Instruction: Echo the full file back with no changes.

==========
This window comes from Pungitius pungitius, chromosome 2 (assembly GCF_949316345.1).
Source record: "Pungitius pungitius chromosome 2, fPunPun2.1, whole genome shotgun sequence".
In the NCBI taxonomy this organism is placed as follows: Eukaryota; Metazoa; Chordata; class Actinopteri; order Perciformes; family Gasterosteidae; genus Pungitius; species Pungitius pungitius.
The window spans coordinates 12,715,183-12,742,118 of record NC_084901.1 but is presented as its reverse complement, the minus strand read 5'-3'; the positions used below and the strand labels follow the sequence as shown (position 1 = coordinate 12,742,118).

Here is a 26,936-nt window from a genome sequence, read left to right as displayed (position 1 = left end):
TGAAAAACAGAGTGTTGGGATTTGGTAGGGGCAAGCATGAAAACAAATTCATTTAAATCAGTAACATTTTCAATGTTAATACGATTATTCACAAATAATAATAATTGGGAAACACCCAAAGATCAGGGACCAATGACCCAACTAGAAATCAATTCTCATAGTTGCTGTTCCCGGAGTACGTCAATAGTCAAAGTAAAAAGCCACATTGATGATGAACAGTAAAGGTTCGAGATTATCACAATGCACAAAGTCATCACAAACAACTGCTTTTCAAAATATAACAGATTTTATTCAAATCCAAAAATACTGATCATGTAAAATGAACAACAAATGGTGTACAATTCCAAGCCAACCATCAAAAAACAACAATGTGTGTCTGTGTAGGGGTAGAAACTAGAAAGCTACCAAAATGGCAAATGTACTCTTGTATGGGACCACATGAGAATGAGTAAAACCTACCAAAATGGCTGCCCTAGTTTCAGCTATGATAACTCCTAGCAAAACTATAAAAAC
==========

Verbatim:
This window comes from Pungitius pungitius, chromosome 2 (assembly GCF_949316345.1).
Source record: "Pungitius pungitius chromosome 2, fPunPun2.1, whole genome shotgun sequence".
In the NCBI taxonomy this organism is placed as follows: Eukaryota; Metazoa; Chordata; class Actinopteri; order Perciformes; family Gasterosteidae; genus Pungitius; species Pungitius pungitius.
The window spans coordinates 12,715,183-12,742,118 of record NC_084901.1 but is presented as its reverse complement, the minus strand read 5'-3'; the positions used below and the strand labels follow the sequence as shown (position 1 = coordinate 12,742,118).

Here is a 26,936-nt window from a genome sequence, read left to right as displayed (position 1 = left end):
TGAAAAACAGAGTGTTGGGATTTGGTAGGGGCAAGCATGAAAACAAATTCATTTAAATCAGTAACATTTTCAATGTTAATACGATTATTCACAAATAATAATAATTGGGAAACACCCAAAGATCAGGGACCAATGACCCAACTAGAAATCAATTCTCATAGTTGCTGTTCCCGGAGTACGTCAATAGTCAAAGTAAAAAGCCACATTGATGATGAACAGTAAAGGTTCGAGATTATCACAATGCACAAAGTCATCACAAACAACTGCTTTTCAAAATATAACAGATTTTATTCAAATCCAAAAATACTGATCATGTAAAATGAACAACAAATGGTGTACAATTCCAAGCCAACCATCAAAAAACAACAATGTGTGTCTGTGTAGGGGTAGAAACTAGAAAGCTACCAAAATGGCAAATGTACTCTTGTATGGGACCACATGAGAATGAGTAAAACCTACCAAAATGGCTGCCCTAGTTTCAGCTATGATAACTCCTAGCAAAACTATAAAAAC